In 1910, the people of Mexico stood up for liberty, equality, and freedom — and they paid for it with their lives. This was the Mexican Revolution, a brutal war that raged over the better of a decade and snuffed out the lives of more than a million people. It was a fight for principles, a war of brother against brother that tore a country apart and changed it forever.
When the bombs fall, the face of the planet will be forever changed. For 50 years, that terror lingered behind every moment. The world lived with the knowledge that one person just had to hit a button and the nuclear holocaust would come.
We don’t worry about it as much anymore. Since the fall of the Soviet Union, the idea of mass nuclear devastation has been turned into little more than a fantasy backdrop for movies and videos games. But the threat hasn’t really gone away. The bombs are still there, just waiting for someone to press the button. And there are always new enemies to destroy.
Scientists have run tests and simulations to understand what life will be like after the bomb. Some people will survive. But life in the smoldering remains of a devastated world will be completely changed.
It’s easy to forget how much we rely on our kids’ grandparents. Most of us – about 60 percent of parents, to be exact – rely on them regularly to help raise our children. Plenty of us call on our folks as babysitters when we want a night out, or send our kids to see grandma and grandpa after school while we finish up at work. Our lives just wouldn’t be possible without them.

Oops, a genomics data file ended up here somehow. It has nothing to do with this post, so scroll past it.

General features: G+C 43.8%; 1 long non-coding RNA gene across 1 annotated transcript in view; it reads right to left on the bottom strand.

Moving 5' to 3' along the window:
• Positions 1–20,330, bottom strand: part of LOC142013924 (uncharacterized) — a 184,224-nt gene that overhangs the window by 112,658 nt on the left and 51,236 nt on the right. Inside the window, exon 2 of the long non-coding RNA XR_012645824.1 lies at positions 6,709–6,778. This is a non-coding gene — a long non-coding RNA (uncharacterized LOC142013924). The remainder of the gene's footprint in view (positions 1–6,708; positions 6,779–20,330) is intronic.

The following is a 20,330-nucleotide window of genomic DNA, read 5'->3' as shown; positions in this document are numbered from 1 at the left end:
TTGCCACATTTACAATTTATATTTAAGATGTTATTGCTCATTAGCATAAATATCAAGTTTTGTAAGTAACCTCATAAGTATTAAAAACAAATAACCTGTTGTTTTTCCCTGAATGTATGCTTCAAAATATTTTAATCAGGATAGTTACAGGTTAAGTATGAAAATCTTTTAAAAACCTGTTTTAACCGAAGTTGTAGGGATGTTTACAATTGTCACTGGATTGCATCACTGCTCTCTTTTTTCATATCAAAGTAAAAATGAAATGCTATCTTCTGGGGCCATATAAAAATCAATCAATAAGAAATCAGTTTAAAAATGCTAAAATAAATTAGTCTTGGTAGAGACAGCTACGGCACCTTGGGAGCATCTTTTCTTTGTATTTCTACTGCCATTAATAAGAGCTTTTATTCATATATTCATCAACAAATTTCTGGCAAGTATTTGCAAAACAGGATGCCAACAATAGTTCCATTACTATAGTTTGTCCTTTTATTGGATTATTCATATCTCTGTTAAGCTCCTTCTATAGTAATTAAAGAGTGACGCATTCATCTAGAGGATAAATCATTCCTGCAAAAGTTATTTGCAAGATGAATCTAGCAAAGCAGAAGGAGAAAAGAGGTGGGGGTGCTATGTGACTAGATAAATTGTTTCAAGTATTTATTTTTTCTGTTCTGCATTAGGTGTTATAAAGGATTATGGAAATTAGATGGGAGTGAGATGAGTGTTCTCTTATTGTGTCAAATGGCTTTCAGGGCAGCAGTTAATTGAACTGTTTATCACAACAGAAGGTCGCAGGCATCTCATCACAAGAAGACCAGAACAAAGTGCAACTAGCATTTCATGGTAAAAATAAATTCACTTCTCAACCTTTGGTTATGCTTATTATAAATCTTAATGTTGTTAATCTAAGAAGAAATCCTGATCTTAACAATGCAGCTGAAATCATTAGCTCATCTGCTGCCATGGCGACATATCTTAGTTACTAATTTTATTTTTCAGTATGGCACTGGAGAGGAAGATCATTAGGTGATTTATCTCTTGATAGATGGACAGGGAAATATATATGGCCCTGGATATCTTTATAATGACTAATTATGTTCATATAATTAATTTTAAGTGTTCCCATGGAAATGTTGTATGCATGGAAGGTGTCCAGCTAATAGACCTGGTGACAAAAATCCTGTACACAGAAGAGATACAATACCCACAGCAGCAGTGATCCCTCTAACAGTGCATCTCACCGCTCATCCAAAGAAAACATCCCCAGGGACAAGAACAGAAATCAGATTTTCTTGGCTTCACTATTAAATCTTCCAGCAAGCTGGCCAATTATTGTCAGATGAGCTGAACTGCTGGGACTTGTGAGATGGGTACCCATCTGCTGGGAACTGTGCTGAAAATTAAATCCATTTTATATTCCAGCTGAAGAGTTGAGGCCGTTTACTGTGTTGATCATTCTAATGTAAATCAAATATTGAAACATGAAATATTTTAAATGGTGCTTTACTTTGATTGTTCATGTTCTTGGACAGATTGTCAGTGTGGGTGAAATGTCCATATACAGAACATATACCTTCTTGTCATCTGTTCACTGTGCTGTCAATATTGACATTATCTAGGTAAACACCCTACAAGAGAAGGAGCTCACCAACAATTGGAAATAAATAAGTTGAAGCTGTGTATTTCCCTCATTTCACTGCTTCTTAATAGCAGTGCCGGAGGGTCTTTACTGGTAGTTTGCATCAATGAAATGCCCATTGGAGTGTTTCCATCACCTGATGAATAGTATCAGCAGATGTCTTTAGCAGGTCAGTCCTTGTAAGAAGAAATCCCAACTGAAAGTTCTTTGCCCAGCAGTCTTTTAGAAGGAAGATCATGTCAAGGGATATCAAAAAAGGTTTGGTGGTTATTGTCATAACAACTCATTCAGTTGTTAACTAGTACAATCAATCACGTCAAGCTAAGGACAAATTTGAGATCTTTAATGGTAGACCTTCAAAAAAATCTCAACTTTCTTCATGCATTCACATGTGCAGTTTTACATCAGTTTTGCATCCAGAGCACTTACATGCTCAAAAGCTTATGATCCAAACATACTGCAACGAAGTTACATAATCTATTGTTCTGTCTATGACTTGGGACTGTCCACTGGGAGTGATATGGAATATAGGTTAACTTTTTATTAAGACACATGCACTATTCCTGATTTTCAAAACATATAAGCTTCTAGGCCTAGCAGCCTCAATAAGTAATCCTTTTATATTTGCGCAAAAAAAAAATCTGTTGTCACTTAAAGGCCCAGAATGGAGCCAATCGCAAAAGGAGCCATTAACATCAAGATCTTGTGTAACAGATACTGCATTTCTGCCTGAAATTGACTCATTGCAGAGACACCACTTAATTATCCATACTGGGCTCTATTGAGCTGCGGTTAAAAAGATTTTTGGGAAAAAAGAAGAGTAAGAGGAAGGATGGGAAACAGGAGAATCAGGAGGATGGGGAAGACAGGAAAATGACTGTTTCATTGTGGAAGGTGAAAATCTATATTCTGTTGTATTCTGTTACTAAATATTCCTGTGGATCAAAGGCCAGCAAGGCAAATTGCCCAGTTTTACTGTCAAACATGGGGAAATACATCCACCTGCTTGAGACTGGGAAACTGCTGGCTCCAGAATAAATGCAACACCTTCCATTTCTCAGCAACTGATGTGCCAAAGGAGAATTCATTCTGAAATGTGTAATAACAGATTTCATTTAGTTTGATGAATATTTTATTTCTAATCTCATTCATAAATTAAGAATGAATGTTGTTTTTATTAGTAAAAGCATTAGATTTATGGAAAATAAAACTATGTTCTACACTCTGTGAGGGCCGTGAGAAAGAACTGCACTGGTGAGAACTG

Slavery in America didn’t end with the Emancipation Proclamation. It lived on—even after the Civil War had ended and the 13th Amendment had been put into place.
The Civil War brought the Confederate States back into the Union, but the people who lived in the South weren’t through fighting. They were determined to keep things exactly as they were during the heyday of slavery.
They made state laws that let them keep black people in essential servitude – and, as a result, slavery in America lived on for a lot longer than most people realize.
We all have to work. It didn’t used to be that way. There was a time when it was perfectly feasible to support a whole family on one income, but not anymore.
In most modern families, Mom and Dad both have to spend the better part of their days at work just to make enough for the family scrape by. We spend our days in cubicles or worksites, miles away from our children, and it can feel like we’re hardly getting the chance to see our children grow up.
It’s tough when you don’t get to be there for your children, but that doesn’t mean we can’t make every moment we get count. Being there for our children is important, but it’s what we do when we’re with them that really matters. There are ways for a parent who’s never home to make the most of the time they have.
In the mid-19th century, after years of being ravaged by famine, Irish farmers were being forced out of their own homes. English landlords started evicting tenants across Ireland – but the farmers had had enough. They fought back – and started the Irish Land War.
We all want karma to be real. Not everyone believes that there is some supernatural force making sure the good are rewarded—but when we see somebody selflessly give themselves up to help others, we feel like there ought to be.
It might not happen every time, but sometimes, the good people do get rewarded for their deeds. And sometimes, the payoff is so perfect that it’ll leave you wondering if maybe, just maybe, karma really exists.